The only tangential evidence of Warrick Holdman’s one-night hospital stay for a spinal-cord concussion was the fact that he wasn’t in a practice uniform on Saturday morning.
He hadn’t felt numbness or tingling in his extremities since Thursday evening. He came through the X-rays and the MRI examination cleanly, with nothing more revealed than a spinal-cord concussion.
“I feel fine,” he said. “Monday, I want to be practicing.”
Although Holdman was away from Dove Valley on Thursday night, he wasn’t away from the Broncos, as his fellow linebackers, position coach Joe Baker visited him in his hospital room. Another visitor was running back Mike Bell, with whom Holdman collided Thursday morning on the fateful play.
“I told him I wasn’t going to sue him,” Holdman said, smiling.
“I’ve only been here just a couple of months in the offseason, but for guys to come and visit me while I was in there shows it’s a good team with character.”
But it was also testament to how serious Holdman’s injury first appeared when he lay face-down on the grass Thursday morning. Holdman was conscious the entire time, which in a way makes the entire situation all the more harrowing — and difficult for a layman like myself to comprehend.
I’ve occasionally awoken in the morning feeling numb in the fingers or the hands, but in a few minutes, I shook it off. There was a morning this past spring, though, where I awoke and had no feeling in both of my arms. I was lucky — it wasn’t circulatory in nature, there was no surgery required and it hasn’t happened again. But for a few moments, it was nothing but panic as my arms might as well have been freshly-prepared sausage links dangling from my shoulders.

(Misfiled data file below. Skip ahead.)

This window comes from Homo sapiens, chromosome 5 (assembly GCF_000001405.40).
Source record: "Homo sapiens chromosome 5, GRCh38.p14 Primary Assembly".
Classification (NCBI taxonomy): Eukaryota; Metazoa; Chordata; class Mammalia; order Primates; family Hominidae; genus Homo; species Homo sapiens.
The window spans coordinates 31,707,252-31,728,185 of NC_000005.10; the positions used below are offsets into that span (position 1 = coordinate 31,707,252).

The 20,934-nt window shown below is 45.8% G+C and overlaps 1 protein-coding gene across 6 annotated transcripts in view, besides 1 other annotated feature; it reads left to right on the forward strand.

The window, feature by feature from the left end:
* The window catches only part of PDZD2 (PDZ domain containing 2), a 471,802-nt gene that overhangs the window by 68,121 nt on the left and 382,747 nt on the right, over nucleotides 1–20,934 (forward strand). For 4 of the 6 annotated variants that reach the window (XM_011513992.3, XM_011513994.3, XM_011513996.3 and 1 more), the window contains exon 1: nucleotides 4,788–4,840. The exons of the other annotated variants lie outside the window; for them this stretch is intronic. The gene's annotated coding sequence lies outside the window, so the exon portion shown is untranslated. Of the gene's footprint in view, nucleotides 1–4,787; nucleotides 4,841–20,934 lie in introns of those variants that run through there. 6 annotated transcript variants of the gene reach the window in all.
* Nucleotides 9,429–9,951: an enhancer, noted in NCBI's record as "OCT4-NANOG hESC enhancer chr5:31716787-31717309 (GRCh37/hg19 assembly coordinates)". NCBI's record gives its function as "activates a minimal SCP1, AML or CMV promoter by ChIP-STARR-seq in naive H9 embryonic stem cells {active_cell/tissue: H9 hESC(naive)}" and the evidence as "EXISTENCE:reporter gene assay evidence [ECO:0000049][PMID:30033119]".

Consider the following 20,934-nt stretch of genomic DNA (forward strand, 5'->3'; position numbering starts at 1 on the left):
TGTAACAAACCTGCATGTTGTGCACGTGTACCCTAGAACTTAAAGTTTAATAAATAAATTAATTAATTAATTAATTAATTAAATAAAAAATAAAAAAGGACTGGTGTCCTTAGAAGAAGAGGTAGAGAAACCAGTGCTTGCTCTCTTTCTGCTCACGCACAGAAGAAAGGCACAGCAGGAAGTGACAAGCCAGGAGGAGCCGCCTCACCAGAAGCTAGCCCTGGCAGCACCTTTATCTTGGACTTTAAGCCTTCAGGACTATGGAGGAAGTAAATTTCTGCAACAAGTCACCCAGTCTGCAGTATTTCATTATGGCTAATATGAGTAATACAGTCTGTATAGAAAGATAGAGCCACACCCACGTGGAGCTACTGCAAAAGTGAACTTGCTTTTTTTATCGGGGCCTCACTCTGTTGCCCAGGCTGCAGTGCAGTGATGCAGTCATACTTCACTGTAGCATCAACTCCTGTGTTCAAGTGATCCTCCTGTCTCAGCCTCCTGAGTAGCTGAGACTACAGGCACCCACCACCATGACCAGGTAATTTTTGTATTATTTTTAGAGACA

That was bad enough. But I can only imagine what Holdman experienced when he could move neither his arms nor his legs.
“It was scary; I’m not going to downplay it,” he said.
“It had never happened to me before, so I was on the ground trying to get up, but I couldn’t, and I was like, ‘Oh, man, what was going on?’ When the feeling came back, the first thing I wanted to was hop up, but they say, ‘You’ve got to be safe,’ and make sure nothing is wrong or broken.
“I was like, ‘I can get up now.’ (The trainers) said, ‘No.’”
Holdman now awaits medical clearance to return. He hopes it comes soon — soon enough to return by Monday to the field, where he has been rotating with Nate Webster and D.D. Lewis in first-team strongside duty.
“I’ve got to,” Holdman said. “I’m in a battle for a starting position. I don’t have any time to be (sitting) out.
“You know the old saying: ‘You can’t make the club if you’re in the tub.’ So whenever you go down, that’s when another guy’s stepping up. That’s the name of this business. That’s your goal — when you’re not out there, someone else is. I’ve worked my whole career. I’ve never been a guy who could miss a whole week of camp and relax.”